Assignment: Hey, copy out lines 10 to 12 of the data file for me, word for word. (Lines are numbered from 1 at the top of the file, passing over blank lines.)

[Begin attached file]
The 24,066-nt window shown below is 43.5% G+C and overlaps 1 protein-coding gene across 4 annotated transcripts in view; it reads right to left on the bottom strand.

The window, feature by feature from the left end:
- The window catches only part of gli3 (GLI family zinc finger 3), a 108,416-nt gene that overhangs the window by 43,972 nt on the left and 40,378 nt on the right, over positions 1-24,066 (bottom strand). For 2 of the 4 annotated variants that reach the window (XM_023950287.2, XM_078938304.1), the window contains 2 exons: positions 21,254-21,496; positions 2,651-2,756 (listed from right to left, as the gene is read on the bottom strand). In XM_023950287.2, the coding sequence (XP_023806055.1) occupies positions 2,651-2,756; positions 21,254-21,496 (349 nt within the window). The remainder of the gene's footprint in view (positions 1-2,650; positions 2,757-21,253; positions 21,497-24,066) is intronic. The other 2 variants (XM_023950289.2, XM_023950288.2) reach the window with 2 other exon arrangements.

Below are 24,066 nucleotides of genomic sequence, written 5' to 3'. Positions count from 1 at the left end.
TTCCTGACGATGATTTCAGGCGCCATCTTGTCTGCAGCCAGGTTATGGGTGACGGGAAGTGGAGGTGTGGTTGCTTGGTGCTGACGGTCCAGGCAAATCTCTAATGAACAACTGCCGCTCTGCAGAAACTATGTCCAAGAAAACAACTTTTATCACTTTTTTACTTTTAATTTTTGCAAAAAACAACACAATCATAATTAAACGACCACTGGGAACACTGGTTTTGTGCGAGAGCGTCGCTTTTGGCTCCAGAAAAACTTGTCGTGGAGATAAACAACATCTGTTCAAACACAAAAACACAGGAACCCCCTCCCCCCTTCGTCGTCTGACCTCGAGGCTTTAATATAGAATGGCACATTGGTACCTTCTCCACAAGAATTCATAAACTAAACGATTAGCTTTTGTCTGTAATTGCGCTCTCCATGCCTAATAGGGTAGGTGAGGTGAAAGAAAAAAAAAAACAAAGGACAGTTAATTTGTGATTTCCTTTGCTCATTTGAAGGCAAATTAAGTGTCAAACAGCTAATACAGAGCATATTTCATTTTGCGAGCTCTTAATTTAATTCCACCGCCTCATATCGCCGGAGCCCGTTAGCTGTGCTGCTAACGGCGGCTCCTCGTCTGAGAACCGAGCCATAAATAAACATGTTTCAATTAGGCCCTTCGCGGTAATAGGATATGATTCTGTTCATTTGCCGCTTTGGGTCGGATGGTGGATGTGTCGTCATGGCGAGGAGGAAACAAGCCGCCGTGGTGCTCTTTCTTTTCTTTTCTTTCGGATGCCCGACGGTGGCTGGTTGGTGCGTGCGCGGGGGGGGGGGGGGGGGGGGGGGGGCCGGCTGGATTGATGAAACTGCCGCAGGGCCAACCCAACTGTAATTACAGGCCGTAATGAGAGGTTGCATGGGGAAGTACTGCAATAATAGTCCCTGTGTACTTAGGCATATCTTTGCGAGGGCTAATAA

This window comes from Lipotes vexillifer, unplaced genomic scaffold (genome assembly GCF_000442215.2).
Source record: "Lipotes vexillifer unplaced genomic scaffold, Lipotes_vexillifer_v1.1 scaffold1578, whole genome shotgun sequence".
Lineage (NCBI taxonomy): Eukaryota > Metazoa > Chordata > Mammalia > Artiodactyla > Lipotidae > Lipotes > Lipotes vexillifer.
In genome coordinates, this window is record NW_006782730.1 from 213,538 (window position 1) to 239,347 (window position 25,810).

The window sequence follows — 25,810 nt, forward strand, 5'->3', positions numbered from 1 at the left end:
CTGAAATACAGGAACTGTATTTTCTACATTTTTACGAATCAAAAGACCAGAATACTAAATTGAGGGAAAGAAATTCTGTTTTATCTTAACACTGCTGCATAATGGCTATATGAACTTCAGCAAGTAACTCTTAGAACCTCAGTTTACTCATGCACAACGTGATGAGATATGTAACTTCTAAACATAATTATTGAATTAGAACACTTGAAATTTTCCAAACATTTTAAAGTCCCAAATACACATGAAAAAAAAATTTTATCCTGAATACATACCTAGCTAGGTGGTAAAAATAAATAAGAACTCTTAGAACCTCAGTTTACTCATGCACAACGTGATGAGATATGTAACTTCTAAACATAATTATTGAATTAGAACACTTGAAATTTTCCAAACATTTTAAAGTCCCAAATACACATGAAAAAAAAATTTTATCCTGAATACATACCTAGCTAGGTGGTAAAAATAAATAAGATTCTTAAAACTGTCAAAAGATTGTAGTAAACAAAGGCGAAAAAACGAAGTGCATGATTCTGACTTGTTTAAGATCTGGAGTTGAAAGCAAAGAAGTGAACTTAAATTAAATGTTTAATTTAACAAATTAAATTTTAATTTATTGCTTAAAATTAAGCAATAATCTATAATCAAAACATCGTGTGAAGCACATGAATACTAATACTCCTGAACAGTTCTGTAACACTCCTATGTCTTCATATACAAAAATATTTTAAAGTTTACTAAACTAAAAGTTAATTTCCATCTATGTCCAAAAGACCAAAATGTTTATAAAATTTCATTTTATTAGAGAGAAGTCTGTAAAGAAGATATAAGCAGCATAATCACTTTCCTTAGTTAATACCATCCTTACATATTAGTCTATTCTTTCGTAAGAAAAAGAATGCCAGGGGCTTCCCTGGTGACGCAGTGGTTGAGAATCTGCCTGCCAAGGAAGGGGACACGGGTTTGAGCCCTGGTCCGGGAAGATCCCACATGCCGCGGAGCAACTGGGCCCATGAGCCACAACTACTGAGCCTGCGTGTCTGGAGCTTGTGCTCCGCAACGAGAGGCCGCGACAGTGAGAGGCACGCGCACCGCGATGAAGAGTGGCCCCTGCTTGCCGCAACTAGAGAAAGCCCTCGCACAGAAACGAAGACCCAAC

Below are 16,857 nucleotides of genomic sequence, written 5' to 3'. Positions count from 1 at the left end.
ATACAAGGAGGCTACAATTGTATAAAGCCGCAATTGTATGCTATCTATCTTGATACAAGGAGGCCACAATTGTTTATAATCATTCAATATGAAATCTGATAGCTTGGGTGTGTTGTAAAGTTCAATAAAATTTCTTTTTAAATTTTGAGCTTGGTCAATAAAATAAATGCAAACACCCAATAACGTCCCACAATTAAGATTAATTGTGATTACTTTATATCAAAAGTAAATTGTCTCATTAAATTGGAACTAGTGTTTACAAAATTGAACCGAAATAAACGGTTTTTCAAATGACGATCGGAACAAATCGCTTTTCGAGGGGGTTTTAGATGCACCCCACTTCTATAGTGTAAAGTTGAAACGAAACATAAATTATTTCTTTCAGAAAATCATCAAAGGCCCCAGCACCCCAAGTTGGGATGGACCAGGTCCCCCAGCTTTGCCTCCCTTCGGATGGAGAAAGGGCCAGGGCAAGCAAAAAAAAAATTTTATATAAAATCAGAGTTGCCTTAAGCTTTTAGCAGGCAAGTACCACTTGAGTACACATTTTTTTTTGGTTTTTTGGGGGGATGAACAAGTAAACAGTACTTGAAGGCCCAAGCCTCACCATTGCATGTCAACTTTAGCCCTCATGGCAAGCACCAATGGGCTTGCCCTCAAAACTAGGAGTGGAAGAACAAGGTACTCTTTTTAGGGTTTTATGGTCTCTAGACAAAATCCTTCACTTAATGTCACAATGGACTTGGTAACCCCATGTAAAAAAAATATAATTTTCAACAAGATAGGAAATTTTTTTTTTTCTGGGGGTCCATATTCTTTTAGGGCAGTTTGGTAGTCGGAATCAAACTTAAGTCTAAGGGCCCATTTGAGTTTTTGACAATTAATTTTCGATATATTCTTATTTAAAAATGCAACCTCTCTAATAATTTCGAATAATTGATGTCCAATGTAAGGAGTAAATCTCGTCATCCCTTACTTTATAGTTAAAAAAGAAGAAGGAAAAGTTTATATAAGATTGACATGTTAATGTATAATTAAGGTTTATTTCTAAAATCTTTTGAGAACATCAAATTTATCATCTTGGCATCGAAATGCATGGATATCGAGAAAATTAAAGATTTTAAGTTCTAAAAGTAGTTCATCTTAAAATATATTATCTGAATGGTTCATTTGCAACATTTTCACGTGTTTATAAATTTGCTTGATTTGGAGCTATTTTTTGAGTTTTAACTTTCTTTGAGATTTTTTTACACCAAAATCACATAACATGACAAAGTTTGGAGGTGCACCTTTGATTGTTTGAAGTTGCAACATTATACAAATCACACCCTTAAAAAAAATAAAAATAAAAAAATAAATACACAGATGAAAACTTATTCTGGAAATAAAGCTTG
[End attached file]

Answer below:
The window sequence follows — 25,810 nt, forward strand, 5'->3', positions numbered from 1 at the left end:
CTGAAATACAGGAACTGTATTTTCTACATTTTTACGAATCAAAAGACCAGAATACTAAATTGAGGGAAAGAAATTCTGTTTTATCTTAACACTGCTGCATAATGGCTATATGAACTTCAGCAAGTAACTCTTAGAACCTCAGTTTACTCATGCACAACGTGATGAGATATGTAACTTCTAAACATAATTATTGAATTAGAACACTTGAAATTTTCCAAACATTTTAAAGTCCCAAATACACATGAAAAAAAAATTTTATCCTGAATACATACCTAGCTAGGTGGTAAAAATAAATAAGAACTCTTAGAACCTCAGTTTACTCATGCACAACGTGATGAGATATGTAACTTCTAAACATAATTATTGAATTAGAACACTTGAAATTTTCCAAACATTTTAAAGTCCCAAATACACATGAAAAAAAAATTTTATCCTGAATACATACCTAGCTAGGTGGTAAAAATAAATAAGATTCTTAAAACTGTCAAAAGATTGTAGTAAACAAAGGCGAAAAAACGAAGTGCATGATTCTGACTTGTTTAAGATCTGGAGTTGAAAGCAAAGAAGTGAACTTAAATTAAATGTTTAATTTAACAAATTAAATTTTAATTTATTGCTTAAAATTAAGCAATAATCTATAATCAAAACATCGTGTGAAGCACATGAATACTAATACTCCTGAACAGTTCTGTAACACTCCTATGTCTTCATATACAAAAATATTTTAAAGTTTACTAAACTAAAAGTTAATTTCCATCTATGTCCAAAAGACCAAAATGTTTATAAAATTTCATTTTATTAGAGAGAAGTCTGTAAAGAAGATATAAGCAGCATAATCACTTTCCTTAGTTAATACCATCCTTACATATTAGTCTATTCTTTCGTAAGAAAAAGAATGCCAGGGGCTTCCCTGGTGACGCAGTGGTTGAGAATCTGCCTGCCAAGGAAGGGGACACGGGTTTGAGCCCTGGTCCGGGAAGATCCCACATGCCGCGGAGCAACTGGGCCCATGAGCCACAACTACTGAGCCTGCGTGTCTGGAGCTTGTGCTCCGCAACGAGAGGCCGCGACAGTGAGAGGCACGCGCACCGCGATGAAGAGTGGCCCCTGCTTGCCGCAACTAGAGAAAGCCCTCGCACAGAAACGAAGACCCAAC

Below are 16,857 nucleotides of genomic sequence, written 5' to 3'. Positions count from 1 at the left end.